The Court will consider whether a police sergeant assigned to a SWAT team had a reasonable expectation of privacy under the Fourth Amendment in text messages transmitted on a department-issued pager and stored by an outside service provider even in the face of the City of Ontario’s “general practice” of non-monitoring of such communications. The Court denied review (known as “certiorari”) to questions of whether the surrender to the city in the first instance by Arch Wireless (the service provider) of those messages violated the Stored Communications Act.
messages transmitted on his SWAT pager, when the police department has an
informal policy of allowing some personal use of pagers?
• Did the Ninth Circuit contravene Fourth Amendment precedents and create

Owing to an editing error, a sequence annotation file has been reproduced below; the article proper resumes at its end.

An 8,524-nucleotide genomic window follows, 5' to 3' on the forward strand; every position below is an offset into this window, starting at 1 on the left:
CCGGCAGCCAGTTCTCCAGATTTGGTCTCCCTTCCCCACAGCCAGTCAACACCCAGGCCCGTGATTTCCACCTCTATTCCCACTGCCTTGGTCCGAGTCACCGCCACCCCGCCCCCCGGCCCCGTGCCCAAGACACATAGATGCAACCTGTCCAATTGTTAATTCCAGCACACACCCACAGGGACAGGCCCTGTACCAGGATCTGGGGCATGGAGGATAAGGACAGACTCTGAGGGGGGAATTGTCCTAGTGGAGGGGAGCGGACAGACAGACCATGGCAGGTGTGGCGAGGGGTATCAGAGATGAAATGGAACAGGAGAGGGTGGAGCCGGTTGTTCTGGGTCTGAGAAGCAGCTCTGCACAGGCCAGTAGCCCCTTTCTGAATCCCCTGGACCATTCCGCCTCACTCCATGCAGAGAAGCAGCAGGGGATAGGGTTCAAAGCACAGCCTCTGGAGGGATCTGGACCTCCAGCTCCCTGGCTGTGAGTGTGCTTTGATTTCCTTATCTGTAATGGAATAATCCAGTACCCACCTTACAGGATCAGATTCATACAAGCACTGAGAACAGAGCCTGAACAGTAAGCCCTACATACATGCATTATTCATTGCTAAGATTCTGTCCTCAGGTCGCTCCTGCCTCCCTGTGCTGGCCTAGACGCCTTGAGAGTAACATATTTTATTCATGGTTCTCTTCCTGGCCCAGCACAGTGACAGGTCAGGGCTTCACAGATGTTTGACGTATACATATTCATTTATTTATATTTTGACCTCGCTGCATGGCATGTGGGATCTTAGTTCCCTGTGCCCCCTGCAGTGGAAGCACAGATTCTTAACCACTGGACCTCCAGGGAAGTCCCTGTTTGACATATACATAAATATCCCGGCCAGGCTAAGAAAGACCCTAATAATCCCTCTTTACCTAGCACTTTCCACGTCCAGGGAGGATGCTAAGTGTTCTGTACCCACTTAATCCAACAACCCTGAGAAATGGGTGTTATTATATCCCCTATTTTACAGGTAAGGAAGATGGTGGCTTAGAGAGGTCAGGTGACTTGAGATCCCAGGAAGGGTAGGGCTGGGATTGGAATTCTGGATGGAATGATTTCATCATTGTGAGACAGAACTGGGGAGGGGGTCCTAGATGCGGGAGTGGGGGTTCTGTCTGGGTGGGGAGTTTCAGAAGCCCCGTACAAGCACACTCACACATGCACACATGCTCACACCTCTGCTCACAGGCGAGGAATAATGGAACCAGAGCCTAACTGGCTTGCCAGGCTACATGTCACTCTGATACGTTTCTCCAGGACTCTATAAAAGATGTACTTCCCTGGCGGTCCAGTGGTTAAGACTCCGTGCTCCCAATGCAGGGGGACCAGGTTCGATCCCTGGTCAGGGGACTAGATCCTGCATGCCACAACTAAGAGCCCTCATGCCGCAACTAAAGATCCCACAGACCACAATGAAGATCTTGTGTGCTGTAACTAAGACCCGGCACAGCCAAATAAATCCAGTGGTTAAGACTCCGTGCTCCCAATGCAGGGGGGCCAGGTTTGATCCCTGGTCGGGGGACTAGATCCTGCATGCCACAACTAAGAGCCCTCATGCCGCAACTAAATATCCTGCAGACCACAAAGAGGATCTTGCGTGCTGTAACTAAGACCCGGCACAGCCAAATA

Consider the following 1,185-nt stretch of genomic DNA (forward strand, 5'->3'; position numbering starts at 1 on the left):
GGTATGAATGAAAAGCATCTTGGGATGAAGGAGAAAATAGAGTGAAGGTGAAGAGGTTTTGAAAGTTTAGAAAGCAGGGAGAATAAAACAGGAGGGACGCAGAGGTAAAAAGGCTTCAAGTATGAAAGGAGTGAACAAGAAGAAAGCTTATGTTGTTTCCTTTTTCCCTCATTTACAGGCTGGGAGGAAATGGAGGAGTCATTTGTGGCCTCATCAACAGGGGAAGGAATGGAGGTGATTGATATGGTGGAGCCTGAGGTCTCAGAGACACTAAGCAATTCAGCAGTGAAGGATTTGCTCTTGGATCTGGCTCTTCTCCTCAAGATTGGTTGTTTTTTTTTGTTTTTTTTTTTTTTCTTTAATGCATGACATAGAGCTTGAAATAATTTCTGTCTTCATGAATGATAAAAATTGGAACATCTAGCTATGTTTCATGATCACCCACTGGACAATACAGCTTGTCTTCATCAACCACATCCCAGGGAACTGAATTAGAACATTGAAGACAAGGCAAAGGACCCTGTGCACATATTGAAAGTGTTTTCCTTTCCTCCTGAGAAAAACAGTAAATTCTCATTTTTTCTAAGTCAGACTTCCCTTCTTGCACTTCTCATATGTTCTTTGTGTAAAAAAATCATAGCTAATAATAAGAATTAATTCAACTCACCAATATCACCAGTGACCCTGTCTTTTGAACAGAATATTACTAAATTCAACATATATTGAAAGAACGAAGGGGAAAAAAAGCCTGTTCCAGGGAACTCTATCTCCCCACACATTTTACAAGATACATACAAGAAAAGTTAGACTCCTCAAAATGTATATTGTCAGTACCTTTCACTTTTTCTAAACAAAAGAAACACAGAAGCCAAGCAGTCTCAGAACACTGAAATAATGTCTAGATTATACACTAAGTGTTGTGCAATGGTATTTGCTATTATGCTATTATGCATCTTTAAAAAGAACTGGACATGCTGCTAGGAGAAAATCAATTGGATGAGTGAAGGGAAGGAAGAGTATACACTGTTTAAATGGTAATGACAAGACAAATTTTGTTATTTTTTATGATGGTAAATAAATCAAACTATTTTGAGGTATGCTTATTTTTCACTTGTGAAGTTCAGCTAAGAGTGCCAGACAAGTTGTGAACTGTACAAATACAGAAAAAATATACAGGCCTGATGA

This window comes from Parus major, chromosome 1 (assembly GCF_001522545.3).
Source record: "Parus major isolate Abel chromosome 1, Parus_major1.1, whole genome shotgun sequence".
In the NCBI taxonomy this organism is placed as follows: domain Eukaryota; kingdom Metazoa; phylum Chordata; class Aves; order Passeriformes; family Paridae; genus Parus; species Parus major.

circuit conflict by analyzing whether the police department could have used
‘less intrusive methods’ of reviewing text messages transmitted by the SWAT
team member on his SWAT pager?
• Do individuals who send text messages to a SWAT team member’s SWAT pager
have a reasonable expectation that their messages will be free from review by
the recipient’s government employer?
Reuters reports that the U.S. Supreme Court this morning refused to hear an appeal requested by two companies that want a New Hampshire prescription privacy law overturned. According to the article, the high court rejected without comment the request of Verispan and IMS Health, who argued that a law prohibiting companies from using physicians’ prescribing records to boost drug sales violates their First Amendment rights to free speech. The Supreme Court’s refusal means a 1st U.S. Circuit Court of Appeals decision to uphold the law stands. Last week, the companies advisories.